photo credit self.com
by: Morgan Whitley Posted: Mar 13, 2022 /
DENVER (KDVR) — After a nearly 24-hour debate between Democrats and Republicans over a highly disputed abortion bill, the Reproductive Health Equity Act advanced Saturday morning.
HB22-1279 is a health care act sponsored by Rep. Meg Froelich, Rep. Daneya Esgar and Rep. Julie Gonzales. The debate on the act began at 10:53 a.m. Friday and lasted until it passed on a preliminary voice vote at 10:18 a.m. Saturday morning.
Sitting at almost a full day length, this debate was the longest in the House’s history.
“I am incredibly proud of the work that we did the past 24 hours to secure the right for Colorado women to have a choice when it comes to their reproductive health care,” Esgar said. “It’s bittersweet. It’s amazing to be able to do this for the women for Colorado, but the fact that we have to do this is the part that doesn’t make me excited.”
According to the sponsors, “The bill, declares that every individual has a fundamental right to use or refuse contraception; every pregnant individual has a fundamental right to continue the pregnancy and give birth or to have an abortion; and a fertilized egg, embryo, or fetus does not have independent or derivative rights under the laws of the state.”
The bill would also prohibit state and local entities from denying, restricting or interfering with a person’s decision about contraceptives and pregnancy.
The introduction of this bill comes after Texas republicans passed legislation banning abortion after six weeks before many women even know they are pregnant.
The highly contested bill brought arguments from both sides of the aisle. Colorado GOP Chairwoman Kristi Burton Brown released a statement following the debate.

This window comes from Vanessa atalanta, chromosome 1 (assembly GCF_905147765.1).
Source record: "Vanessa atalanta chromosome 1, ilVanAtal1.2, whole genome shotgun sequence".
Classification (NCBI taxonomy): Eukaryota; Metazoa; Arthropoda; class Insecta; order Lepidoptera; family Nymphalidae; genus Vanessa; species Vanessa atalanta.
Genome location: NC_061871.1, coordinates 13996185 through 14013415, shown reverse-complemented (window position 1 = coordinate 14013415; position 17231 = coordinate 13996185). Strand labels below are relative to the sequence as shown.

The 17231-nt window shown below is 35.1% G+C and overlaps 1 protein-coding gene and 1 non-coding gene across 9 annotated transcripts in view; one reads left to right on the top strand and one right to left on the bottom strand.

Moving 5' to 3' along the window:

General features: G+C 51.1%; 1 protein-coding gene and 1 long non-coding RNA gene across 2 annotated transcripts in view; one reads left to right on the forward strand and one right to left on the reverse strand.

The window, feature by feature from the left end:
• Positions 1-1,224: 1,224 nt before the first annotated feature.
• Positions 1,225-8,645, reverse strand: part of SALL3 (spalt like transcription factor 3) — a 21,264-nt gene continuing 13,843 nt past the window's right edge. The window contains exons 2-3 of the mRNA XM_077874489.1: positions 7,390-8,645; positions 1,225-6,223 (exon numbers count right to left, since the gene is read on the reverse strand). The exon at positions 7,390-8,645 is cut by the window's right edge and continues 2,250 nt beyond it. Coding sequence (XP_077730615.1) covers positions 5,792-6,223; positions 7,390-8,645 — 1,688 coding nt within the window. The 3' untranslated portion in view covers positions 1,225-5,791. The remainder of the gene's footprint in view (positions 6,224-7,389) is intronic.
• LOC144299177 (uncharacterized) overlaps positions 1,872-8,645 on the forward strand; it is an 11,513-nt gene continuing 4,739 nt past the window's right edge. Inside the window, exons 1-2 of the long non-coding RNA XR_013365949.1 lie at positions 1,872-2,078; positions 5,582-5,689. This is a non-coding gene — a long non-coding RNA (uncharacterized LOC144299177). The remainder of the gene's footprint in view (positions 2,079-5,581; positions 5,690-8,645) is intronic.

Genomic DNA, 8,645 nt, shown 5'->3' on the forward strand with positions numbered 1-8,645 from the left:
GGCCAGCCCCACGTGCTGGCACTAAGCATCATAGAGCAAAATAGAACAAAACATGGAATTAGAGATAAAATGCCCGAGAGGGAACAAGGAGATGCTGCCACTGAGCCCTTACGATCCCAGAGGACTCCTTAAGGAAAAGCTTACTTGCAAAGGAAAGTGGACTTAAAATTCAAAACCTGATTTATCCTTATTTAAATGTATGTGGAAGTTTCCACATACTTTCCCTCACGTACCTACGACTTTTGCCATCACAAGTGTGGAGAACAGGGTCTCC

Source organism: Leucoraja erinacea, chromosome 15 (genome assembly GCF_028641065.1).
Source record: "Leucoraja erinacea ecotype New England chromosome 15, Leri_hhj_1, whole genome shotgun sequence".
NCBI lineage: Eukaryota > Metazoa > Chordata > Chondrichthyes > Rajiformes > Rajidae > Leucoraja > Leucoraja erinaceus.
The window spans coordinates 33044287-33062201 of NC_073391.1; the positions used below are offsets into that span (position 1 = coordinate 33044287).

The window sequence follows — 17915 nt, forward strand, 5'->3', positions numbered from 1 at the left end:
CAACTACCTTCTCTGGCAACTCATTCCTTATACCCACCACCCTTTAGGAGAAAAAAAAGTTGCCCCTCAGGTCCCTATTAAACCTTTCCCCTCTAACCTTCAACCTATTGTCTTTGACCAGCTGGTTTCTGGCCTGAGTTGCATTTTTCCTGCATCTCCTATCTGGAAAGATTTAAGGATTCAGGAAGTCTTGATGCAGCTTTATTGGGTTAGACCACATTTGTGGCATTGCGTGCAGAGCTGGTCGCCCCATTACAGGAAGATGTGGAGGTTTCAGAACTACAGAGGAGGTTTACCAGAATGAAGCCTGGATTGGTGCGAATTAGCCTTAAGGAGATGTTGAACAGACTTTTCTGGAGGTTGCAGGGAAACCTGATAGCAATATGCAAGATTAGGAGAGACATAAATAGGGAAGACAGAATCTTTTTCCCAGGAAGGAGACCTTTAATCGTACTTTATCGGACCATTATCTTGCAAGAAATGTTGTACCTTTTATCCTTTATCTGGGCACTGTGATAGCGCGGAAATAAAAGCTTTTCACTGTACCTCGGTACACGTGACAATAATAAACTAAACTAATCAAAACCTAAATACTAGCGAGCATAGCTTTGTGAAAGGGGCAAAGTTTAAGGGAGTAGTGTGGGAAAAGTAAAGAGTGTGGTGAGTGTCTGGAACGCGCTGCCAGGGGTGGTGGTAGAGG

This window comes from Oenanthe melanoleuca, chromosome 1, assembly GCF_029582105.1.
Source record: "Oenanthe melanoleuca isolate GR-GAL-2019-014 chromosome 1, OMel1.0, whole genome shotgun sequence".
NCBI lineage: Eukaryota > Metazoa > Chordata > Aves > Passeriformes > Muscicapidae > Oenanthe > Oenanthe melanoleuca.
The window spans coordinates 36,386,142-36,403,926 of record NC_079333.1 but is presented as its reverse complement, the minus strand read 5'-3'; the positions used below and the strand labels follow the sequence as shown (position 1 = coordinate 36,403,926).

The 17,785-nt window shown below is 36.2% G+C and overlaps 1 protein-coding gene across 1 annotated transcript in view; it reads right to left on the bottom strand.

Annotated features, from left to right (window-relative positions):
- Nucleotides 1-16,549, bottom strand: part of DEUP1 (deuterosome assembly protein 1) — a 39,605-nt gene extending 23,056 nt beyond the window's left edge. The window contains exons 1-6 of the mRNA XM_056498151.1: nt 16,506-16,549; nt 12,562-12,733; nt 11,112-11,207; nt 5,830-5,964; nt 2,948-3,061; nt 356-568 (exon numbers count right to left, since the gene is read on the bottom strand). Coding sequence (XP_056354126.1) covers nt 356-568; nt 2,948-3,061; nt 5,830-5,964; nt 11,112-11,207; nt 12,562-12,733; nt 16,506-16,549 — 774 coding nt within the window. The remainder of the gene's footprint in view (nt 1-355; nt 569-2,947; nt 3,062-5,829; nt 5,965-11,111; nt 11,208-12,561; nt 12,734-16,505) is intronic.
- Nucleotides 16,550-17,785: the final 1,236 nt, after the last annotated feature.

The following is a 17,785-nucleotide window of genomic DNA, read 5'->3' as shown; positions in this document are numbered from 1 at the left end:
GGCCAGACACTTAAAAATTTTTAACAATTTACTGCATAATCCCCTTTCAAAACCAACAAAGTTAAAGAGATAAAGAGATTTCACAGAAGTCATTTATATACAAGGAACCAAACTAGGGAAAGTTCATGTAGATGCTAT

“This legislation would remove parental notification in Colorado law, allow partial-birth abortion, and protect infanticide. It’s disgusting and should have been defeated,” Brown said. “We are the pro-life party and freedom begins with the freedom to live. Equal rights are not equal until they extend to every human being. We will never stop working to protect the rights of the unborn.”
The pro-life crowd on the steps of the Capitol Saturday chanted and held signs in opposition to the bill.
Donald Kent, who was present at the rally, said, “this bill is unacceptable. I think all sides should be able to agree on a viability at a minimum.”
“This is a non-partisan issue, this is a human rights issue,” a woman at the rally said. “If a child can survive outside of the womb, why do you have a right to end that life.”
Democrats hold a majority in the House, therefore the bill was expected to pass.
“We’re protecting abortion rights in Colorado, and we’re not backing down,” said Rep. Meg Froelich. “Extreme GOP ideologies, some of which were previewed in the debate tonight, would put the government in control of personal medical decisions. This bill protects our right to safe reproductive care for generations to come. While there is more work to be done, I am extremely proud of my colleagues who spoke in favor of this bill with personal, powerful stories.”
we reached out to republican members of the House about this bill and what’s next, but they’ve yet to respond to our request.
The vote was a voice vote but Monday will be the final recorded vote, which is expected to be along party lines.